The After chapters describe a post apocalyptic hellscape where people struggle for survival. Chaos breaks out across the world as every city simultaneously goes dark. The descriptions are fantastic

…video games industry conference in Los Angeles that had to be abandoned and had quickly dissolved into spoiled man-children rioting; an automated container terminal in Shanghai that shut itself down for nearly a week and caused the collapse of at least two shipping companies; and countless other blackouts and disruptive infrastructure failures. He’d also seen it connected to protests—the Times Square blackout being just the latest, after an uprising of migrant workers in Singapore, and the takeover of a brand-new, built-from-scratch, concept-art-perfect smart city by an army of protesters from the slums of Mumbai.

As is often the case, utopian revolutionaries are dismayed at what happens in real life, once they actually “win”. Civil wars occur around the globe. The former unconnected haven ends up turning into a scene of bloody conflict between the old guard government, and a group of outlaws. Basically everything is worse than it was before.

As one character puts it:

Your self-determination is a fucking power vacuum, that’s all it is. Your revolution, with no idea of what would happen next, just created a massive hole full of people fucking each other over to stay alive.

The impact on people’s material well being is most stark.  

She finds herself heading down the steps of a long-motionless escalator to the floor below, eager to explore, drawn to join in, wanting to experience what appears to be the decentralized, community-driven anarchic economy they’d spent so many late, stoned, enthusiasm-soaked nights dreaming of…

Instead, standing in the silence of the first shop she passes, she finds inevitable disappointment. For a start, the nameless store has barely any stock, and what is here is a disorganized mess of broken, discarded junk piled up in boxes or spread randomly around the half-bare shelving—at first glance she thinks it could even be the ramshackle debris left over from the original store’s ransacking, but soon she realizes the truth is even more depressing. For that to be true there’d have to be some shred of purpose, form. Between embarrassed glances she starts to think that maybe it’s just her own deep-rooted, bred-in consumer expectations clouding her assessment, so she tries to throw them aside and embrace the nonconforming landfill-mined chaos of scuffed plasticwear, broken crockery, torn clothing, dead electronics, and crumbling paperbacks—but it’s impossible. There’s not just a lack of organization here, it’s a total absence of function, value.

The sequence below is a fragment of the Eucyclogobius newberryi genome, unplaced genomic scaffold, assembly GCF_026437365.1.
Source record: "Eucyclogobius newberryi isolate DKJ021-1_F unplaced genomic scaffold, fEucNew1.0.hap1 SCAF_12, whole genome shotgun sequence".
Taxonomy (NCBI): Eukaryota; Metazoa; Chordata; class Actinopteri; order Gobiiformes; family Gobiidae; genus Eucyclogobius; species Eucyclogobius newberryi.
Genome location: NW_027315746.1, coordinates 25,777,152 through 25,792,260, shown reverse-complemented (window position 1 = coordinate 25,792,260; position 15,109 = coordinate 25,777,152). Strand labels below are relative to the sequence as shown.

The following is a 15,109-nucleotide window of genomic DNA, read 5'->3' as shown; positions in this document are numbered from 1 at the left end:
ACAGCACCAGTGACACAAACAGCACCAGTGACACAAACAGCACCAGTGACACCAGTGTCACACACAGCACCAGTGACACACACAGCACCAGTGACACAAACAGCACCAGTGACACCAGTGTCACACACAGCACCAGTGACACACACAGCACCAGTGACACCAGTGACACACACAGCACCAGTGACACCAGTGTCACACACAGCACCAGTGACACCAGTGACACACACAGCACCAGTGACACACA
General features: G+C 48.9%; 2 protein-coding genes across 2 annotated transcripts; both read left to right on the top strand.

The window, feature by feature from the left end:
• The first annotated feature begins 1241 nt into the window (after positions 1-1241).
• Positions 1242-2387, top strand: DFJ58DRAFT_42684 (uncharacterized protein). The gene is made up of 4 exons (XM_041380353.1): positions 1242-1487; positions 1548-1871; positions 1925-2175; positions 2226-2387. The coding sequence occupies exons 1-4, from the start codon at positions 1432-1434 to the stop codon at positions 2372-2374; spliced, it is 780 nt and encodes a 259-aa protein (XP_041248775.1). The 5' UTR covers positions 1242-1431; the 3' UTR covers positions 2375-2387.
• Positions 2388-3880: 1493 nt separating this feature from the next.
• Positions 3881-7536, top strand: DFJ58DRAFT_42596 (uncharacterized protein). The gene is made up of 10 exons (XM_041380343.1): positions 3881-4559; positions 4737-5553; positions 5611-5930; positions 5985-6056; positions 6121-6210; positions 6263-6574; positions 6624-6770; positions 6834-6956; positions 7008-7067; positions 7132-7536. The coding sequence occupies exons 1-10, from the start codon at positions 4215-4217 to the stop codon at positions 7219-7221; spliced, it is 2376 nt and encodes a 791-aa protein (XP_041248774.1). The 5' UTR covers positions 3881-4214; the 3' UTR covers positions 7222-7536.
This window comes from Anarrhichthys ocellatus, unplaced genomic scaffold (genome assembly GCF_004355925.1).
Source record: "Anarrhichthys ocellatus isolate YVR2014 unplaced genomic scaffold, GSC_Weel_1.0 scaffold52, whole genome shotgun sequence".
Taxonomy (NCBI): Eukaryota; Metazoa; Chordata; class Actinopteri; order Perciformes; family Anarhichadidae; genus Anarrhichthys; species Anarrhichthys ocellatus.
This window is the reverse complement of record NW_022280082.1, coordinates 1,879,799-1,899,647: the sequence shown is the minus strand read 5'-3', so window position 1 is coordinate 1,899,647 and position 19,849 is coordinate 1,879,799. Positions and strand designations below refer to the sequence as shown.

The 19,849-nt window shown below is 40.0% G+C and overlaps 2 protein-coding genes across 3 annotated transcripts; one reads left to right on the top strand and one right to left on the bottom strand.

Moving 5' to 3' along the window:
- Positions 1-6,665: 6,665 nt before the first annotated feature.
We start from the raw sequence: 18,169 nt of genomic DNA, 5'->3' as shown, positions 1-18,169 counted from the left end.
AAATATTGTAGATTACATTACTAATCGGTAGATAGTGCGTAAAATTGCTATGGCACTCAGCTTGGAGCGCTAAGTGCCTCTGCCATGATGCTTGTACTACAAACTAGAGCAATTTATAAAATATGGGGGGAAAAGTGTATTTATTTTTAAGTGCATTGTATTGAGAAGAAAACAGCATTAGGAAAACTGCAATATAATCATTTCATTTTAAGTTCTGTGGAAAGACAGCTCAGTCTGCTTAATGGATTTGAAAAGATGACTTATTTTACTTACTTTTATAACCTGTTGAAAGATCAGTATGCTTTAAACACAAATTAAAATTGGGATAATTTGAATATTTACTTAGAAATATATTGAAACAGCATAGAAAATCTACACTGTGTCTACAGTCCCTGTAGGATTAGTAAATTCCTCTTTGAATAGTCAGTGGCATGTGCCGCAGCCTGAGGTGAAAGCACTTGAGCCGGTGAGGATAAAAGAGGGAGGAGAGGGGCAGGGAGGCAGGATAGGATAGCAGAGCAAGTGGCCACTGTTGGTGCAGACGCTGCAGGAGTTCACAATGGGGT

People who had acquired a cargo ship ahead of the crash go on a tour of the world, and observe collapsed cities, and silent ports. Its an interesting commentary on global supply chains. They make everything so convenient, but are really quite fragile.

This was why the supply chains existed, in order to make transactions that logic dictated were most efficient on local scales work on global ones, through sheer size, brute force, cheap labor, and global inequality.

…pinnacle of human effort had been to create a largely hidden, superefficient, globe-spanning infrastructure of vast ships and city-size container ports—and all to do nothing more than keep feeding capitalism’s hunger for the disposable. To move plastic trash made by the global poor into the hands of hapless, clueless consumers. A seemingly unstoppable beast built from parasitic tentacles, clenching the planet with an iron grip.

The crash has an irreversible impact on relationships, especially those that are long distance:

He sits there for a minute, in silence. It’s the first time they’ve been forcibly disconnected like this, and it’s jarring. Like they’ve been ripped apart, like he’s lost control. Suddenly the frailty of their relationship feels exposed, like it’s utterly reliant on this vast global infrastructure that he doesn’t own or control, that’s too complex for any one person to understand, that could break or disappear without even a second’s notice. He could lose him completely, just at the flick of a switch, at the typing of a command.